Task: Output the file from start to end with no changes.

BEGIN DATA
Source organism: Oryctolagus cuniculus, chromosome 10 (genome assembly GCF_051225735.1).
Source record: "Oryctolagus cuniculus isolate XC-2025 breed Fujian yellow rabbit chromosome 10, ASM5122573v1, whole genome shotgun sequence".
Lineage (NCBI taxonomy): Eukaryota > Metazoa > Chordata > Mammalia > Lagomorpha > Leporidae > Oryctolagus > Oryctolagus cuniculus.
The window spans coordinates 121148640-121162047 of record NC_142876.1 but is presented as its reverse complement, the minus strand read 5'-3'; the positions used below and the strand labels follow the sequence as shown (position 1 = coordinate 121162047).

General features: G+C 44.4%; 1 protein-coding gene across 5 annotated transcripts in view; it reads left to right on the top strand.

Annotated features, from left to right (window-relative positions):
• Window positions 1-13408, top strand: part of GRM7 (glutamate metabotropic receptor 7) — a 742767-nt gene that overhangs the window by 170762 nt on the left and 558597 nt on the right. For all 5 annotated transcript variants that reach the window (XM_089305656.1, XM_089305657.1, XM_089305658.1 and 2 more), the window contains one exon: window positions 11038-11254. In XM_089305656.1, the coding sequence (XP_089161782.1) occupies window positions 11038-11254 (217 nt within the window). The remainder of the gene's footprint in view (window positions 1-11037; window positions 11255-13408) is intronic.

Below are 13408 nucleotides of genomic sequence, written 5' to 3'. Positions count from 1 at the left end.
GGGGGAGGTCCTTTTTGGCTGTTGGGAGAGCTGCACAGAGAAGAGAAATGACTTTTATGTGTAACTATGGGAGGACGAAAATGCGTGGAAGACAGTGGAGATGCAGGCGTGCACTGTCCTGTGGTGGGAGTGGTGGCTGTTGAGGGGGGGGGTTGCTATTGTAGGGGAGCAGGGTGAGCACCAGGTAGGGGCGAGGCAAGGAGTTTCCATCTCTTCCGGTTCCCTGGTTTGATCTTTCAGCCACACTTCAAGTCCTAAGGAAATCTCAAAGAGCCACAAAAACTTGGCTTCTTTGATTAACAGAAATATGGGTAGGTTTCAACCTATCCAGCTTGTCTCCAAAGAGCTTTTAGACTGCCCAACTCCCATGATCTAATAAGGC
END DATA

Source organism: Oryctolagus cuniculus, chromosome 10 (genome assembly GCF_051225735.1).
Source record: "Oryctolagus cuniculus isolate XC-2025 breed Fujian yellow rabbit chromosome 10, ASM5122573v1, whole genome shotgun sequence".
Lineage (NCBI taxonomy): Eukaryota > Metazoa > Chordata > Mammalia > Lagomorpha > Leporidae > Oryctolagus > Oryctolagus cuniculus.
The window spans coordinates 121148640-121162047 of record NC_142876.1 but is presented as its reverse complement, the minus strand read 5'-3'; the positions used below and the strand labels follow the sequence as shown (position 1 = coordinate 121162047).

General features: G+C 44.4%; 1 protein-coding gene across 5 annotated transcripts in view; it reads left to right on the top strand.

Annotated features, from left to right (window-relative positions):
• Window positions 1-13408, top strand: part of GRM7 (glutamate metabotropic receptor 7) — a 742767-nt gene that overhangs the window by 170762 nt on the left and 558597 nt on the right. For all 5 annotated transcript variants that reach the window (XM_089305656.1, XM_089305657.1, XM_089305658.1 and 2 more), the window contains one exon: window positions 11038-11254. In XM_089305656.1, the coding sequence (XP_089161782.1) occupies window positions 11038-11254 (217 nt within the window). The remainder of the gene's footprint in view (window positions 1-11037; window positions 11255-13408) is intronic.

Below are 13408 nucleotides of genomic sequence, written 5' to 3'. Positions count from 1 at the left end.
GGGGGAGGTCCTTTTTGGCTGTTGGGAGAGCTGCACAGAGAAGAGAAATGACTTTTATGTGTAACTATGGGAGGACGAAAATGCGTGGAAGACAGTGGAGATGCAGGCGTGCACTGTCCTGTGGTGGGAGTGGTGGCTGTTGAGGGGGGGGGTTGCTATTGTAGGGGAGCAGGGTGAGCACCAGGTAGGGGCGAGGCAAGGAGTTTCCATCTCTTCCGGTTCCCTGGTTTGATCTTTCAGCCACACTTCAAGTCCTAAGGAAATCTCAAAGAGCCACAAAAACTTGGCTTCTTTGATTAACAGAAATATGGGTAGGTTTCAACCTATCCAGCTTGTCTCCAAAGAGCTTTTAGACTGCCCAACTCCCATGATCTAATAAGGC